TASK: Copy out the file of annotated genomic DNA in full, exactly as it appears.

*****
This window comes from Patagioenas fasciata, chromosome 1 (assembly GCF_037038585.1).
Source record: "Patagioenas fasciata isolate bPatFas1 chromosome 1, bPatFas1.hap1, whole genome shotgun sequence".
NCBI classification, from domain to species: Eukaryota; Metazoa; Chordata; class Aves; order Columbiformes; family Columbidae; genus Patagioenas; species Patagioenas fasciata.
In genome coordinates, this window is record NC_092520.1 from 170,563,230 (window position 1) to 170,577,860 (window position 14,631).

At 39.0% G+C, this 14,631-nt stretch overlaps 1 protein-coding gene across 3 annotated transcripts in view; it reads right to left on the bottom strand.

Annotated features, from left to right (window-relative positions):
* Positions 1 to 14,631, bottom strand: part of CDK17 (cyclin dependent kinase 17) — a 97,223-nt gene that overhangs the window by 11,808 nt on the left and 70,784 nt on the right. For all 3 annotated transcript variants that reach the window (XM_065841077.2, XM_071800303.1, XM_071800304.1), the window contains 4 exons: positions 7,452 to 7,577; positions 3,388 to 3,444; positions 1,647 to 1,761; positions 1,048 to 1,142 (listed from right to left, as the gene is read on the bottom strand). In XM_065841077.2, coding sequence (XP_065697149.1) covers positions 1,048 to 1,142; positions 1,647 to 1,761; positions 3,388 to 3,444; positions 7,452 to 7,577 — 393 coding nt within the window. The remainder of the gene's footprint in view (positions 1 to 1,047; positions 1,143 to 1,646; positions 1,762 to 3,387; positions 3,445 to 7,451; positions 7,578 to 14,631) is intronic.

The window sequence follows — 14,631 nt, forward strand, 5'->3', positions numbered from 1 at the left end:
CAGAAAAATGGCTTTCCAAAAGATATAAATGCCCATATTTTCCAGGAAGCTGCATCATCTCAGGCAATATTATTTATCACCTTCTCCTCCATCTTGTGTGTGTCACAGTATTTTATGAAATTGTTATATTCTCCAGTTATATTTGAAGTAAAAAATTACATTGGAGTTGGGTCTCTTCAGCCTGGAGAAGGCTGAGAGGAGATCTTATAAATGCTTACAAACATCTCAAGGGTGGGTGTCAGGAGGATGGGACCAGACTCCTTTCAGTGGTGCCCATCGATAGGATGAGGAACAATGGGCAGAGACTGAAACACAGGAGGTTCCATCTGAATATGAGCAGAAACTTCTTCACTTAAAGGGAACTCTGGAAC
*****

This window comes from Patagioenas fasciata, chromosome 1 (assembly GCF_037038585.1).
Source record: "Patagioenas fasciata isolate bPatFas1 chromosome 1, bPatFas1.hap1, whole genome shotgun sequence".
NCBI classification, from domain to species: Eukaryota; Metazoa; Chordata; class Aves; order Columbiformes; family Columbidae; genus Patagioenas; species Patagioenas fasciata.
In genome coordinates, this window is record NC_092520.1 from 170,563,230 (window position 1) to 170,577,860 (window position 14,631).

At 39.0% G+C, this 14,631-nt stretch overlaps 1 protein-coding gene across 3 annotated transcripts in view; it reads right to left on the bottom strand.

Annotated features, from left to right (window-relative positions):
* Positions 1 to 14,631, bottom strand: part of CDK17 (cyclin dependent kinase 17) — a 97,223-nt gene that overhangs the window by 11,808 nt on the left and 70,784 nt on the right. For all 3 annotated transcript variants that reach the window (XM_065841077.2, XM_071800303.1, XM_071800304.1), the window contains 4 exons: positions 7,452 to 7,577; positions 3,388 to 3,444; positions 1,647 to 1,761; positions 1,048 to 1,142 (listed from right to left, as the gene is read on the bottom strand). In XM_065841077.2, coding sequence (XP_065697149.1) covers positions 1,048 to 1,142; positions 1,647 to 1,761; positions 3,388 to 3,444; positions 7,452 to 7,577 — 393 coding nt within the window. The remainder of the gene's footprint in view (positions 1 to 1,047; positions 1,143 to 1,646; positions 1,762 to 3,387; positions 3,445 to 7,451; positions 7,578 to 14,631) is intronic.

The window sequence follows — 14,631 nt, forward strand, 5'->3', positions numbered from 1 at the left end:
CAGAAAAATGGCTTTCCAAAAGATATAAATGCCCATATTTTCCAGGAAGCTGCATCATCTCAGGCAATATTATTTATCACCTTCTCCTCCATCTTGTGTGTGTCACAGTATTTTATGAAATTGTTATATTCTCCAGTTATATTTGAAGTAAAAAATTACATTGGAGTTGGGTCTCTTCAGCCTGGAGAAGGCTGAGAGGAGATCTTATAAATGCTTACAAACATCTCAAGGGTGGGTGTCAGGAGGATGGGACCAGACTCCTTTCAGTGGTGCCCATCGATAGGATGAGGAACAATGGGCAGAGACTGAAACACAGGAGGTTCCATCTGAATATGAGCAGAAACTTCTTCACTTAAAGGGAACTCTGGAAC